Labour’s dodgy drilling policy avoids climate reality

In his interview on TV3’s The Nation last weekend David Shearer declared a Labour Party policy on oil and gas drilling which, like the Government’s, fails to confront the reality of climate change. Drilling will continue. The approval processes will be improved, the regulations will be tight, the money gained will be used well, but drilling will continue. He acknowledged that “at the end of the day” fossil fuels are out. They cannot continue to be our future. But we can use them to transition to renewables. They can remain a strand in our development. ”There’s a potential there and while there’s a potential we should be looking at it.”

Transition is a word which acquires a convenient elasticity in the language of those who argue for the continued exploration for fossil fuels. We all realise that the change from fossil energy can’t happen overnight. There has to be a period of transition. But to use that fact to justify continued new exploration and development of fossil fuels is to rob the transition of all urgency and treat it rather as something we will need to gradually prepare for as fossil reserves are finally exhausted.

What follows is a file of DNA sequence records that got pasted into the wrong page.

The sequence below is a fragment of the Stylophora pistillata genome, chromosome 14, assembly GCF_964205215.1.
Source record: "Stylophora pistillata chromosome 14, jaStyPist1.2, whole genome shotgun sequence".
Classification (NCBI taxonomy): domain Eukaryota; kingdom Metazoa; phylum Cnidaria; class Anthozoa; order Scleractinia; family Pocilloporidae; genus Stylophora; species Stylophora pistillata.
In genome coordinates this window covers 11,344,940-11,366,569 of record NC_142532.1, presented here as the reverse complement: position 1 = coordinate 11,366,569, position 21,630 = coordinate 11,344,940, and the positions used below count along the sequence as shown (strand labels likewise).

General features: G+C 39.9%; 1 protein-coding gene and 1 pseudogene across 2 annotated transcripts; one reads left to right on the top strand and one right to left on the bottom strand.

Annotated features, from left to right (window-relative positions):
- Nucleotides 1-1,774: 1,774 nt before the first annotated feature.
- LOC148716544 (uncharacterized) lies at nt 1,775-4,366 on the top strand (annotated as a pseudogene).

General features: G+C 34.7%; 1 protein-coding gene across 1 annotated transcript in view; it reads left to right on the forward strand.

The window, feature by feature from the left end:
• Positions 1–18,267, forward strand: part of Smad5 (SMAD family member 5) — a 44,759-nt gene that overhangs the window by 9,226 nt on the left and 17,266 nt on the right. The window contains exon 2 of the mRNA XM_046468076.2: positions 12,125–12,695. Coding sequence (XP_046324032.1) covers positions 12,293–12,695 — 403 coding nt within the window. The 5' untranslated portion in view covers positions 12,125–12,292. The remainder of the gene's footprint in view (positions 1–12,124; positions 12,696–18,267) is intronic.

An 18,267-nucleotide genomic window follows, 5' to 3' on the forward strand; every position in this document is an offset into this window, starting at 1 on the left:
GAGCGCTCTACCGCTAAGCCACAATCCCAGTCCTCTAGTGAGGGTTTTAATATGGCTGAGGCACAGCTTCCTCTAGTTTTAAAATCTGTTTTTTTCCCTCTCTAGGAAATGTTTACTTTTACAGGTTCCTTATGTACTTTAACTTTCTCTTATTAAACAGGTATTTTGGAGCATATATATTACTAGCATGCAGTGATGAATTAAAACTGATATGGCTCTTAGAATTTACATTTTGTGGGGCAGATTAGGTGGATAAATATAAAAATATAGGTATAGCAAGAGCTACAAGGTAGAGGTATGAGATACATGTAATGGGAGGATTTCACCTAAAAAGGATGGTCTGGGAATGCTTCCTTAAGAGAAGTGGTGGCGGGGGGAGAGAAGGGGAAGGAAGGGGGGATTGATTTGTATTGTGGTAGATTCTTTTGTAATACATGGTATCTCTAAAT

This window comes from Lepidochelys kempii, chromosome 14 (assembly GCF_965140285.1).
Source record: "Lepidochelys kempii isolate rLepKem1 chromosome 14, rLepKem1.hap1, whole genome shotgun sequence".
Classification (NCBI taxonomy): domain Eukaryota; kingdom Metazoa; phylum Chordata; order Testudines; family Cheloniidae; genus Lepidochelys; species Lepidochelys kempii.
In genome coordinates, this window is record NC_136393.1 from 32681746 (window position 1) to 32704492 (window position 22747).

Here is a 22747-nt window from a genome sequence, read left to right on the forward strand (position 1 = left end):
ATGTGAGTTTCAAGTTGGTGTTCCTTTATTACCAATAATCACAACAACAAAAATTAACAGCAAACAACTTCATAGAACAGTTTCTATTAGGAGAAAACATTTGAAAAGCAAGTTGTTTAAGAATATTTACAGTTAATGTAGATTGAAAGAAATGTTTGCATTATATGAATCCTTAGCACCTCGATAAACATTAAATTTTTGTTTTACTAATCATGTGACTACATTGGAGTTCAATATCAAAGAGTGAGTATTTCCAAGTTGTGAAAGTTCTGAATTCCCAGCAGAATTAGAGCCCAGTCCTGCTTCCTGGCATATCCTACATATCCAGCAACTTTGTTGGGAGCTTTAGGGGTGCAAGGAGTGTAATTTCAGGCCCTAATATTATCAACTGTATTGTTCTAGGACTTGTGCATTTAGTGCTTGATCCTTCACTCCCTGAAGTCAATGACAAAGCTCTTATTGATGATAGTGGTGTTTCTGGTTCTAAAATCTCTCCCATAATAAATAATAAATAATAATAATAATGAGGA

The message from the science is clear. If we burn more than a third of the fossil fuel reserves already discovered we will cause a level of warming likely to prove catastrophic for human society. Continue reading “Labour’s dodgy drilling policy avoids climate reality”

TDB Today: Generation Zero’s Clean Energy campaign

My post at The Daily Blog this week ignores all the political kerfuffle surrounding milk-stained cabinet ministers taking holidays from twitter, and focusses on a new report from non-partisan young climate activist group Generation Zero: A Challenge To Our Leaders – Why New Zealand needs a Clean Energy Plan. It’s an impressive piece of work, and an admirable summary of where we are today and where New Zealand should be heading. I commend it to all Hot Topic readers – the pdf is here.

TDB Today: Facing the future – no Bridges too far

In my post at The Daily Blog today — Facing the future – no Bridges too far — I take a look at the Royal Society of New Zealand’s latest information paper about the need to move New Zealand to a green economy. There’s a yawning gulf between the rational world view embodied in the RSNZ’s paper and the policy settings adopted by the current government. Which comes as no surprise…

Below the fold I’ve embedded the infographic designed by the RSNZ to accompany its paper. It’s well worth taking a look…

Continue reading “TDB Today: Facing the future – no Bridges too far”

The Doha Gateway: Look on my works, ye mighty, and despair

Where we are, where we should be and the consequences. Climate Action Tracker’s graphic on our future choices.

And so. Another set of climate talks done, this year dusted with Doha sand and labeled the “Doha Gateway”.  I’m not sure what they’re a gateway to,  certainly no immediate improvement to the climate. The final hours were bizarre, to say the least.  We began the day on Saturday with a text much improved from the day before, but with some major issues outstanding.  Ministers wrangled behind closed doors for most of the day, changing bits of text here and there.